SELEX SELEX is an acronym for Systematic Evolution of Ligands by EXponential enrichment. The process is carried out in vitro and requires a very large oligonucleotide library (~1015 members), which can be generated by combinatorial DNA Synthesis. SELEX starts with incubation of the library with the target molecule. This incubation is followed by a washing step which ensures that only oligonucleotides with higher affinities are selected. Next, the oligonucleotides which are still present in the mixture after the washing step are recovered and amplified. During this amplification step, mutations are introduced into the oligonucleotides, yielding a new library. This library may again be incubated with the target molecule. Typically, these steps are repeated 8-15 times. In the last round of SELEX the oligonucleotides still present in the mixture are identified by sequencing.
This procedure enabled researchers to discover oligonucleotides with high affinities and a perfect fit for arbitrary proteins, cells, small molecules and even viruses. After this perfect fit, these synthetic oligonucleotides were called ‘aptamers’ – stemming from the Latin aptus which can be translated into ‘fit’.

The Rise of Aptamers

25 Years after the discovery of Tuerk’s and Gold’s invention of SELEX, aptamers have become available for hundreds of ligands, including proteins, viruses, other small molecules and even whole cells.
Aptamer sequences have been published for over 500 ligands. These ligands include small molecules, viruses, proteins and whole cells. Among these are some very notable ligands, such as HIV, cancerous cells and ricin, the extremely toxic compound which plays a prominent role in the critically acclaimed Breaking Bad series. These figures were obtained through Aptamer Base, a collaboratively created knowledge base about aptamers and the experiments that produced them, curated and maintained by a team of aptamer researchers. For more information, visit Aptamer Base's website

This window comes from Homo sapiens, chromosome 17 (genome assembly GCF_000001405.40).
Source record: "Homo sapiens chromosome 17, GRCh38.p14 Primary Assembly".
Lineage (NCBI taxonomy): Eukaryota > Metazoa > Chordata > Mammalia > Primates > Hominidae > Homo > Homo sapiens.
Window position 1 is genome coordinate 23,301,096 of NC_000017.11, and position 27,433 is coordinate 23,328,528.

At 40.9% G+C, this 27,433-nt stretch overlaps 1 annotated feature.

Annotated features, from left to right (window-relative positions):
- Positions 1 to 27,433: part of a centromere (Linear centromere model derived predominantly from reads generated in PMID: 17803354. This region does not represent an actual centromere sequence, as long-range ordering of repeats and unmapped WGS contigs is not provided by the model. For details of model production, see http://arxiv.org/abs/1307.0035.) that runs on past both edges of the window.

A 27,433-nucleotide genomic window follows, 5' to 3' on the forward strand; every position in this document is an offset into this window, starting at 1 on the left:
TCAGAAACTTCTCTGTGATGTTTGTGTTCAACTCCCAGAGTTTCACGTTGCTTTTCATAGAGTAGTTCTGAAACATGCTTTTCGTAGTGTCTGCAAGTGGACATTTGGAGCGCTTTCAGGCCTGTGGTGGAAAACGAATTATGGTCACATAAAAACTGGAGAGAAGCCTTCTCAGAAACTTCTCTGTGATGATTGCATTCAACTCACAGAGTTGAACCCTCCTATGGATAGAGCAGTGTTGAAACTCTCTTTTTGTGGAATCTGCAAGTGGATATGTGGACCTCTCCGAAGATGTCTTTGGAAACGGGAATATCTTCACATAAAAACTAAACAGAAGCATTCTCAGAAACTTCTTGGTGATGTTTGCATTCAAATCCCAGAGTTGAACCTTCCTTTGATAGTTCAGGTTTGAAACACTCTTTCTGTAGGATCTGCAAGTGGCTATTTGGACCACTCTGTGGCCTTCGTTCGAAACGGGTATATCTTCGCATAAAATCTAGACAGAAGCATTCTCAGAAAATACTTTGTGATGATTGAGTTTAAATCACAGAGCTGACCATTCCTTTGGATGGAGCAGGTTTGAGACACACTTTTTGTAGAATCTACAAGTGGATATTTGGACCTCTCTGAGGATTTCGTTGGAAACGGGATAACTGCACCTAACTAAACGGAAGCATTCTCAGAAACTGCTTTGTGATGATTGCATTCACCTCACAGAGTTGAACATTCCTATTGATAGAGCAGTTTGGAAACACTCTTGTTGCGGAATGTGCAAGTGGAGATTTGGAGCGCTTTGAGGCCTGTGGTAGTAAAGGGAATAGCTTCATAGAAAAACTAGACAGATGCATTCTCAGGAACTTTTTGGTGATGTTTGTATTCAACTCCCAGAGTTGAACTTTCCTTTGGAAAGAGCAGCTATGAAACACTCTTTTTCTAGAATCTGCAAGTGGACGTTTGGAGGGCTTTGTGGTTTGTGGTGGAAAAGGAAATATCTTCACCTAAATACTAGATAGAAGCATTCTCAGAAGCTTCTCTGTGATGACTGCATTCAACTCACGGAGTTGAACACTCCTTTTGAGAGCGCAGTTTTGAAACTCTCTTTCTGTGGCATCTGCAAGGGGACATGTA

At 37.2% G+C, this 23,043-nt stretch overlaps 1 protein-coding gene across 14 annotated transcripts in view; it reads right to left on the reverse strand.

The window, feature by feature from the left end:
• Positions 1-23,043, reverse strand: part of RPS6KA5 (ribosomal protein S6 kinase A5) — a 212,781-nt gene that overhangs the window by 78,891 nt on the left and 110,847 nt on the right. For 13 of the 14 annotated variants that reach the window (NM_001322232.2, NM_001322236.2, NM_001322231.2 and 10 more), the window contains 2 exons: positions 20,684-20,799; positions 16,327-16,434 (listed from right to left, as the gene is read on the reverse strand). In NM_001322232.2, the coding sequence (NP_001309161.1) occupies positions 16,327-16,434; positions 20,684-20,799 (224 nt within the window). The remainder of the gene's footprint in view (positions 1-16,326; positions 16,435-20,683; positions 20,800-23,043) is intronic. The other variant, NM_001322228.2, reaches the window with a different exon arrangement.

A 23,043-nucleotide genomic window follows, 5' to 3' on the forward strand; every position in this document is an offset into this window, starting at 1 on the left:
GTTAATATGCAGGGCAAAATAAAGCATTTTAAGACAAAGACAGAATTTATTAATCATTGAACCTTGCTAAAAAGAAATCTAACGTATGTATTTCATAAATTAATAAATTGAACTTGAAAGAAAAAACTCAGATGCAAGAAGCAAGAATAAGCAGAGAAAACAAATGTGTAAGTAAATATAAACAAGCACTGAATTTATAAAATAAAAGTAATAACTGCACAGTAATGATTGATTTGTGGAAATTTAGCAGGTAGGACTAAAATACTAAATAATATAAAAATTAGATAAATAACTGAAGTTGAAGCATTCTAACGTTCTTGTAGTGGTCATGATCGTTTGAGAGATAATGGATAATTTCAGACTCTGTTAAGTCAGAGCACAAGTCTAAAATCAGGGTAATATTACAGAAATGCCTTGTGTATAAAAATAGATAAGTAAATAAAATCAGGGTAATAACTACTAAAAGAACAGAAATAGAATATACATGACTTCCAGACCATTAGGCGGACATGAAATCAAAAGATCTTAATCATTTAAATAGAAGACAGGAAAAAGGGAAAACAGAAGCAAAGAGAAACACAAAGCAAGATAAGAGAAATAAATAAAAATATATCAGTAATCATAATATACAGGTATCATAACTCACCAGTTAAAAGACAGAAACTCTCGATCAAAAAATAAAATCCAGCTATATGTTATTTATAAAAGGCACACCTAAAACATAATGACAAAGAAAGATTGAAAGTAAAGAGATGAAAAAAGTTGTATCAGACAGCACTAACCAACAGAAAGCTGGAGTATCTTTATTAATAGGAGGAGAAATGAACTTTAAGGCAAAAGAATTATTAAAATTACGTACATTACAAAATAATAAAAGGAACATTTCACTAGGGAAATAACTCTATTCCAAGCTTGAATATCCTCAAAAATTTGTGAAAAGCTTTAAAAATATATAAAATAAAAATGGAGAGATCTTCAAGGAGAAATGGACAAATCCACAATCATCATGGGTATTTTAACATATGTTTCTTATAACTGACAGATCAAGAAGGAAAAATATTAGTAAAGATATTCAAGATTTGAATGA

As such, aptamers have become a viable alternative for biology’s traditional recognition elements, antibodies. Aptamers also provide numerous advantages over antibodies. As mentioned, aptamers are oligonucleotides whereas antibodies are proteins. As such, aptamers have a remarkable stability in a wide range of pH and temperatures, have higher shelf lifes, are non-toxic and lack immunogenicity [4][5]. Other advantages stem from the fact that aptamers are generated in vitro, whereas antibodies are generated through in vivo enrichment followed by purification through monoclonal cell lines [6]. As a result, generation of aptamers is less laborious, production costs are lower and reproducibility is higher. Finally, in contrast to antibodies, aptamers can be generated against virtually any molecule, including toxins and poor immunogenic targets [7]. This places aptamers amongst the most powerful tools in biotechnology [8].
A major limitation of aptamers in comparison with antibodies is their stability in vivo, where nucleic acids are rapidly degraded. Aptamers which have been used as therapeutic agents, for example, suffered from a half-life of 2 minutes [9]. This problem has, however, partially been overcome by using chemical modifications to the aptamers. An example of these modifications are Spiegelmers [8]. These oligonucleotides’ backbones contain L-Ribose instead of R-Ribose – “spiegel” means mirror. These mirrored aptamers are more stable in vivo, because they suffer less from degradation.